As of writing this I’ve now ran 25 PVP battles in World of Warships. (Maybe the NPC Destroyers made life too dangerous in PVE?) After an initial run of being on the winning teams I’ve quickly fallen into the average 50/50-win loss ratio. The dangling hook has gone, seemingly around the time when I purchased a month of premium time on my account. (Or maybe more accurately when I hit the level that allowed me to start fitting ship upgrades.)
You can keep track of my sad exploits here:
I’ve stuck to Light Cruisers and Destroyers, so have seen my role as scouting out the opponents and moving around the capture points. I have a tendency to die early during the reconnaissance stages, as I push myself to be more aggressive than my nature would normally dictate. When two destroyers suddenly see each other at 6km, closing at a combined 70+ knots, things get messy quickly. If I get past that initial stage however I’ll often end up in the top 2 or 3 of the team, making worthwhile contributions. Several times I’ve been able to hero a win solo.
The interaction with other players is different than in EVE.
There is very little coordination or chat at the level I am operating in. So little that I don’t habitually watch for it. I have only had a single match where someone gave me authoritative requests that made sense and that I followed. On occasion a team will all move as if everyone knows what they are doing, and will usually win by a large margin. Mostly however the teams are a bit haphazard, with a wide range of skills, aggressiveness and levels of common sense. It is not unusual for a game to be decided by 2 or 3 players just falling quietly into a supportive group and working well together while the rest stumble around on their own. I expect that will change in higher tiers.
It is a surprisingly solo type of game so far – where you certainly work as a team, but on your own (better or worse) terms.
I have noticed disparaging remarks in chat thrown my way, although relatively few. It is the sort of thing that might have embarrassed and rattled me, but I have actually found I really don’t care. I’ve never noticed someone calling me out for the many stupid things I have done – instead it will be because I ignored their demands or they didn’t like the position I was in. If I spawn outside capture point C, I’m not going to cross the map because some random battleship Captain outside of capture point A yells. As for my positioning, there is always a reason I am where I am on the map. I might be capturing, I might be keeping opponents detected, I might be following advice I saw on YouTube. Often I will just be repositioning to try and get out from under heavy fire. I’ve won a couple of games by heading in the opposite direction of everyone else and capturing an undefended base.
I am sure I am making lots of less than ideal decisions. I haven’t played the game for a week yet. Mostly however nothing is said. For what little abuse I have noticed, I am finding in World of Warships – as in life, that the louder and more obnoxious a person is, the less they seem to know what they are talking about anyway.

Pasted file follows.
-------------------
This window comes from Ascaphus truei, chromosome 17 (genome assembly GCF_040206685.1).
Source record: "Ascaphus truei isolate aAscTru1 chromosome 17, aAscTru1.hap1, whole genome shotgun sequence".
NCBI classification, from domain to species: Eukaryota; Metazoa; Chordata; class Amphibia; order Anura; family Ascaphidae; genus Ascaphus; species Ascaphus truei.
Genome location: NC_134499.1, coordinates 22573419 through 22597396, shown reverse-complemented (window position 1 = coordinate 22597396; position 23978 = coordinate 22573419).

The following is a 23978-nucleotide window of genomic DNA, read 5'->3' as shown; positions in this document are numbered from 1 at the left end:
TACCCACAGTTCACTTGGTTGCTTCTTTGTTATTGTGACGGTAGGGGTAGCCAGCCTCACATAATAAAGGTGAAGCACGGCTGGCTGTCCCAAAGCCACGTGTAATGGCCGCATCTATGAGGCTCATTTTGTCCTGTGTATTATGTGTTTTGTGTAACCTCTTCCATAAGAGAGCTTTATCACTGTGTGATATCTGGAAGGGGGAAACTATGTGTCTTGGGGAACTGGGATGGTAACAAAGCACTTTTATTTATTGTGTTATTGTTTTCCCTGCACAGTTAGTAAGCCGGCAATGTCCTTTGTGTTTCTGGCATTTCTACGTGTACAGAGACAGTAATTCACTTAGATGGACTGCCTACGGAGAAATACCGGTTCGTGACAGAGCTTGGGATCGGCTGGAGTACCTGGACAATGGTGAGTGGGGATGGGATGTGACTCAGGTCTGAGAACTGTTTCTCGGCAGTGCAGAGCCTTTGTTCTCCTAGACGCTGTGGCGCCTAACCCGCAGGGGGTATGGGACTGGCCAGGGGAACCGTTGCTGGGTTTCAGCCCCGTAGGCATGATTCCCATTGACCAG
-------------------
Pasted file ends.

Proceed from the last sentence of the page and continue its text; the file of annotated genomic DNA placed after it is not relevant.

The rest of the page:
I wonder if the game attracts an older group of players – as the battles tend to be slower paced and somewhat more tactical in nature? If you make a hash of your attack you can sit around for 30 seconds or more before you can fire again. Surely that wouldn’t please a younger age group? I am not surprised a type of EVE player enjoys the game.
I noticed the other day you can rate other players in a match – it seemed simplistic, just a couple of positive or negative choices such as was helpful or abusive. I wonder if that impacts the battle match maker system? It is not like EVE where you can send an EVE Mail or follow the same person around abusing them. I expect there are probably forums and webpages where people try to shame other Warship players, but since the matches are random it is not like you will regularly be running into the same people. Having just said that – looking at this site it suggests the population of the server I have to use – Asia, tends to be relatively low:
Maybe I will be crossing paths with the same people over and over.
I know it might sound corny, but the main reason I have been less bothered by other people’s reactions is because I know I am doing my best. I take note of my ships statistics, what are the ranges of my weapon systems and detection. I try to follow the role of my ship, but adjust my tactics as well as I can to suit the other ships around me. I try to fit in with what other team members are doing, I focus my fire, and I am mindful of tunnel vision so am always keeping an eye on the objective. In the 50 odd matches I’ve played in total, I don’t recall ever hitting another team member with torpedoes or gun fire, and have only once given the mildest of grazes when I hit someone for a few points of damage. If that is not good enough for another player, then tell someone who cares. There is a level of liberation and freedom in that mindset.
The Tier III Wakatake Destroyer – a ship on paper that should be less fun than the Tier II Umikaze – but isn’t.